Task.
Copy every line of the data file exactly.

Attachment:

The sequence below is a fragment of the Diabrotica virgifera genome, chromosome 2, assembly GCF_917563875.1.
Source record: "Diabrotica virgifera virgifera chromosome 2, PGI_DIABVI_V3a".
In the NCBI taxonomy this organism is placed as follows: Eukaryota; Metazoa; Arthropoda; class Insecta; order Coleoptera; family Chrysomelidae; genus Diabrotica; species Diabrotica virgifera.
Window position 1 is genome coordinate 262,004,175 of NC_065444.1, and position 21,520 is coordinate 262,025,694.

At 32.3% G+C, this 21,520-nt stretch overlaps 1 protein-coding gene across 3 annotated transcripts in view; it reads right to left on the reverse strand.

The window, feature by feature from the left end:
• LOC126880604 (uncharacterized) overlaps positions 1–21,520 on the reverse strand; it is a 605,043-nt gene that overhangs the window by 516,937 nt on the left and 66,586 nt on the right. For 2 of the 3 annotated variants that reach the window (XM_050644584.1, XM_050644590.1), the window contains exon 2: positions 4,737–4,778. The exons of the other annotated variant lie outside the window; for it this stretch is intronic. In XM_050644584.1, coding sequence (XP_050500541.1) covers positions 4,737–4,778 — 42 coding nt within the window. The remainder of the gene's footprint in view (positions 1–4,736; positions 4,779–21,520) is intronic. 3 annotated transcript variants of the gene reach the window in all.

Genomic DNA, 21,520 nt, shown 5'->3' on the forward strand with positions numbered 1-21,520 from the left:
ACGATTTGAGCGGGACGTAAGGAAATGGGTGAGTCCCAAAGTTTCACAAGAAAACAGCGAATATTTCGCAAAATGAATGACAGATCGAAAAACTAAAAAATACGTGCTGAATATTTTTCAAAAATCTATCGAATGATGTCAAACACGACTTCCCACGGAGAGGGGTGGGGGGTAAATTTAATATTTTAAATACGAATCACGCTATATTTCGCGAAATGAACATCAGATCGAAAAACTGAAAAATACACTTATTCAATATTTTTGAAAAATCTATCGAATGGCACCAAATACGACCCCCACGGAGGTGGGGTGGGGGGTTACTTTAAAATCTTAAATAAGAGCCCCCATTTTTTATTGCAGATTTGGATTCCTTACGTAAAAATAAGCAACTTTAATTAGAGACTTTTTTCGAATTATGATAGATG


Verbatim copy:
The sequence below is a fragment of the Diabrotica virgifera genome, chromosome 2, assembly GCF_917563875.1.
Source record: "Diabrotica virgifera virgifera chromosome 2, PGI_DIABVI_V3a".
In the NCBI taxonomy this organism is placed as follows: Eukaryota; Metazoa; Arthropoda; class Insecta; order Coleoptera; family Chrysomelidae; genus Diabrotica; species Diabrotica virgifera.
Window position 1 is genome coordinate 262,004,175 of NC_065444.1, and position 21,520 is coordinate 262,025,694.

At 32.3% G+C, this 21,520-nt stretch overlaps 1 protein-coding gene across 3 annotated transcripts in view; it reads right to left on the reverse strand.

The window, feature by feature from the left end:
• LOC126880604 (uncharacterized) overlaps positions 1–21,520 on the reverse strand; it is a 605,043-nt gene that overhangs the window by 516,937 nt on the left and 66,586 nt on the right. For 2 of the 3 annotated variants that reach the window (XM_050644584.1, XM_050644590.1), the window contains exon 2: positions 4,737–4,778. The exons of the other annotated variant lie outside the window; for it this stretch is intronic. In XM_050644584.1, coding sequence (XP_050500541.1) covers positions 4,737–4,778 — 42 coding nt within the window. The remainder of the gene's footprint in view (positions 1–4,736; positions 4,779–21,520) is intronic. 3 annotated transcript variants of the gene reach the window in all.

Genomic DNA, 21,520 nt, shown 5'->3' on the forward strand with positions numbered 1-21,520 from the left:
ACGATTTGAGCGGGACGTAAGGAAATGGGTGAGTCCCAAAGTTTCACAAGAAAACAGCGAATATTTCGCAAAATGAATGACAGATCGAAAAACTAAAAAATACGTGCTGAATATTTTTCAAAAATCTATCGAATGATGTCAAACACGACTTCCCACGGAGAGGGGTGGGGGGTAAATTTAATATTTTAAATACGAATCACGCTATATTTCGCGAAATGAACATCAGATCGAAAAACTGAAAAATACACTTATTCAATATTTTTGAAAAATCTATCGAATGGCACCAAATACGACCCCCACGGAGGTGGGGTGGGGGGTTACTTTAAAATCTTAAATAAGAGCCCCCATTTTTTATTGCAGATTTGGATTCCTTACGTAAAAATAAGCAACTTTAATTAGAGACTTTTTTCGAATTATGATAGATG